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The Roman Catholic Doctrine of the Real Presence

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Franciscus in 2015.
Franciscus in 2015.
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Duluth, Minnesota (OpEdNews) February 3, 2020: The distinguished American Catholic journalist Dr. Peter Steinfels (born in 1941), a past editor of the lay Catholic magazine of opinion about religion, politics, and culture Commonweal, a former religion writer for the New York Times, and the author, most recently, of the book A People Adrift: The Crisis of the Roman Catholic Church in America (New York: Simon & Schuster, 2003), has published a new article in the February 2020 Commonweal about the Roman Catholic doctrine of the Real Presence of Jesus the Messiah who is also God (in the church's trinitarian theology) in the sacrament of the Holy Eucharist at Mass (also known as Holy Communion): "More than a Symbol: Should liberal Catholics be alarmed at evidence that belief in the Real Presence is declining?":

Dr. Steinfels says, "Last summer, the Pew Research Center announced with some fanfare that a recent survey of Americans' religious knowledge showed that only 31 percent of self-identified Catholics believe that at Mass the bread and wine 'actually become the body and blood of Jesus Christ.' By contrast, 69 percent told the Pew pollsters that the bread and wine are 'symbols' of Christ's body and blood. Weekly Mass-goers were the only group of Catholics in which a majority (63 percent) chose 'actually become' rather than 'symbols.'"

Later in his article, Dr. Steinfels says in parentheses, "(It should be interjected here that, to my knowledge, we have no measures of ordinary Catholics' belief about Real Presence before, say, World War II. It is simply assumed that everyone knew and held what the church teaches.)"

Later is his article, Dr. Steinfels notes briefly that in medieval times ordinary Catholics did not usually receive Communion at Mass. So when and how did the church's current doctrine of the Real Presence come to be articulated and then officially endorsed by church authorities?

Now, in my estimate, the estimable Dr. Steinfels tends to be to the right of the doctrinally conservative Pope Francis but to the left of the alarmist paleo-conservative American Catholic pundit Patrick J. Buchanan (born in 1938). In general, conservative American Catholics tend to be alarmists about a variety of things.

For my assessment of doctrinally conservative Pope Francis, see my OEN article "Pope Francis on Evil and Satan" (dated March 24, 2019):

However, because the Roman Catholic Church is widely known in the United States for certain conservative teachings regarding abortion and artificial contraception and other matters regarding sex, I should also point out here that the church's social teachings tend to be to the left of many American liberals and progressives. Of course, the church's social teachings are not Marxist, to spell out the obvious. Rather, the church's social teachings are rooted in Roman Catholic theology. Consequently, perhaps the church's social teachings would strike many Americans as utopian.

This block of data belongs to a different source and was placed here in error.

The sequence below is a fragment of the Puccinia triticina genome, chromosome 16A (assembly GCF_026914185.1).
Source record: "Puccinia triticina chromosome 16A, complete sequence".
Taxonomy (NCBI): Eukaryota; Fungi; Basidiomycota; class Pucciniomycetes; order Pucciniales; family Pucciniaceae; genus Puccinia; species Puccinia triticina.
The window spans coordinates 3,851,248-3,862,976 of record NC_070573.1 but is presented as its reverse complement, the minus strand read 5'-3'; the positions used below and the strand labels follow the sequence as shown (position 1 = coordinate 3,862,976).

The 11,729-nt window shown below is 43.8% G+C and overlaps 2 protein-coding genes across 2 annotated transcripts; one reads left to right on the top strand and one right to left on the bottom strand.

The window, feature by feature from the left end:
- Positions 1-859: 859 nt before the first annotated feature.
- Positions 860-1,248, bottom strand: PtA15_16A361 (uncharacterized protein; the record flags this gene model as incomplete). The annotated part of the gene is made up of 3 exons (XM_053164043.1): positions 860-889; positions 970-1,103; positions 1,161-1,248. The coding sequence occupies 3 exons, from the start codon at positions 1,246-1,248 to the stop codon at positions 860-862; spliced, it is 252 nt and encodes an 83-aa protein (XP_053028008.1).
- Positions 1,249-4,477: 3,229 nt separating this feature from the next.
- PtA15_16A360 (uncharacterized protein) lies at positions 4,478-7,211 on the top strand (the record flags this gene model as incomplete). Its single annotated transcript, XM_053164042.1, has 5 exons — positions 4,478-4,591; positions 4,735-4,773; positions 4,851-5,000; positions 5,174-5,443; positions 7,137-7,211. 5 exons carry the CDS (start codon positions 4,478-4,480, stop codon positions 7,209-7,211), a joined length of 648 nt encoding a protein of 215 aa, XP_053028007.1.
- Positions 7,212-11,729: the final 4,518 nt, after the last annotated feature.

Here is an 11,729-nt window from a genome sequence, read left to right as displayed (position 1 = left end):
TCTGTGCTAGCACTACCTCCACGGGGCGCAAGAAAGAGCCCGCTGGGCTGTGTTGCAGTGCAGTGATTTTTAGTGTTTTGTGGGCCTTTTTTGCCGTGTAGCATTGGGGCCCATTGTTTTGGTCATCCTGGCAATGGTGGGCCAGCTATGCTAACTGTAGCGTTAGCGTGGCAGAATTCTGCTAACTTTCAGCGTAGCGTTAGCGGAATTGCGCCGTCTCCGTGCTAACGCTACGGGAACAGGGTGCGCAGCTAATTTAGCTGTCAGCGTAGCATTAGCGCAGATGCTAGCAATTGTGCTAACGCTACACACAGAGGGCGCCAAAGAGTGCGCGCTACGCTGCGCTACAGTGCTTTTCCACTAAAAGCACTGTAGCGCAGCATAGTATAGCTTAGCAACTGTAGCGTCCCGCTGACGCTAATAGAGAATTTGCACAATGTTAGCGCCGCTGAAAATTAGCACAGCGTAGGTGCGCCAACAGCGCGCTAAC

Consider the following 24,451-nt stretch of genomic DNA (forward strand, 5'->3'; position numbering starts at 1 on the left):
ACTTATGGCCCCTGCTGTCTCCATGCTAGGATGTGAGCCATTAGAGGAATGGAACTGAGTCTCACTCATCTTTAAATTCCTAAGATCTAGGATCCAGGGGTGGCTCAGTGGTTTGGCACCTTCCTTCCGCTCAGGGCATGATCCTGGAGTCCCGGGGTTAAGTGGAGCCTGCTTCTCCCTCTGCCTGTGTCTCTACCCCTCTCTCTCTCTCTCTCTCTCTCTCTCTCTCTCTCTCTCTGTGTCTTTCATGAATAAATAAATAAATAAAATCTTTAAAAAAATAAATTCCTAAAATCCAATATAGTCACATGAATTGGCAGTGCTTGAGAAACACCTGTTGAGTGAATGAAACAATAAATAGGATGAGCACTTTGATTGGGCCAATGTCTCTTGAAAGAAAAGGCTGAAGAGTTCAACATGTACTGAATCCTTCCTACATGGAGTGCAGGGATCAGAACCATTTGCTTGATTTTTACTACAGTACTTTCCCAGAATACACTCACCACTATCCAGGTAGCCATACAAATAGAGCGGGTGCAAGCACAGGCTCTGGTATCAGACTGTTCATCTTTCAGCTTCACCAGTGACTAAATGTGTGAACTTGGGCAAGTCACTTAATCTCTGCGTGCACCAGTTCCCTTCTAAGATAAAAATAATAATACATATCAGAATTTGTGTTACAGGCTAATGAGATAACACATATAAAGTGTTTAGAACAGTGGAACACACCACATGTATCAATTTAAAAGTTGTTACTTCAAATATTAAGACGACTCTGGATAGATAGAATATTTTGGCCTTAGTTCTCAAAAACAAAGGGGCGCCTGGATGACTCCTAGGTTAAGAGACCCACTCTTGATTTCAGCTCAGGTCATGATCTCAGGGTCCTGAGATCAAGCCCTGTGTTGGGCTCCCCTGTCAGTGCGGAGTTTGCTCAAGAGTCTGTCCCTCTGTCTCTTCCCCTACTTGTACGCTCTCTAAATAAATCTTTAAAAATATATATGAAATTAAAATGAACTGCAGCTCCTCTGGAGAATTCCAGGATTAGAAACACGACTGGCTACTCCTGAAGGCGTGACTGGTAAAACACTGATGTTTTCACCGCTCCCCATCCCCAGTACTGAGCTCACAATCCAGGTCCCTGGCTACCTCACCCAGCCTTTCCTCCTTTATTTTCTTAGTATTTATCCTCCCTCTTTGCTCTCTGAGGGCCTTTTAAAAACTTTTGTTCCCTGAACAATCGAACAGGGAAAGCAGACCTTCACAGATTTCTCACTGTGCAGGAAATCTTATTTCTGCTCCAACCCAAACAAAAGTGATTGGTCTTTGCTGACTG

In any event, Pope Francis' 2015 eco-encyclical was widely read. Howoever, it did not galvanize effective action to counter climate change.

Now, if Pope Francis has explicitly discussed the Roman Catholic doctrine of the Real Presence in Holy Communion in detail, I have not seen it.

Now, my favorite scholar is the American Jesuit Renaissance specialist and cultural historian Walter J. Ong (1912-2003; Ph.D. in English, Harvard University, 1955) in English at Saint Louis University (SLU), the Jesuit university in St. Louis, Missouri. Over the years, I took five courses from Ong at SLU.

Later, I published a book about his life and work, Walter Ong's Contributions to Cultural Studies: The Phenomenology of the Word and I-Thou Communication, 2nd ed. (New York: Hampton Press, 2015; 1st ed., 2000).

More recently, I published "A Concise Guide to Five Themes in Walter J. Ong's Thought and Selected Related Works" online through the University of Minnesota's digital conservancy:

For a bibliography of Ong's 400 or so publications that includes bibliographic information about translations and reprintings, see Thomas M. Walsh's "Walter J. Ong, S.J.: A Bibliography 1929-2006" in the book Language, Culture, and Identity: The Legacy of Walter J. Ong, S.J., edited by Sara van den Berg and Thomas M. Walsh (New York: Hampton Press, 2011, pages 185-245).

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Thomas James Farrell is professor emeritus of writing studies at the University of Minnesota Duluth (UMD). He started teaching at UMD in Fall 1987, and he retired from UMD at the end of May 2009. He was born in 1944. He holds three degrees from Saint Louis University (SLU): B.A. in English, 1966; M.A.(T) in English 1968; higher education, 1974. On May 16, 1969, the editors of the SLU student newspaper named him Man of the Year, an honor customarily conferred on an administrator or a faculty member, not on a graduate student -- nor on a woman up to that time. He is the proud author of the book (more...)

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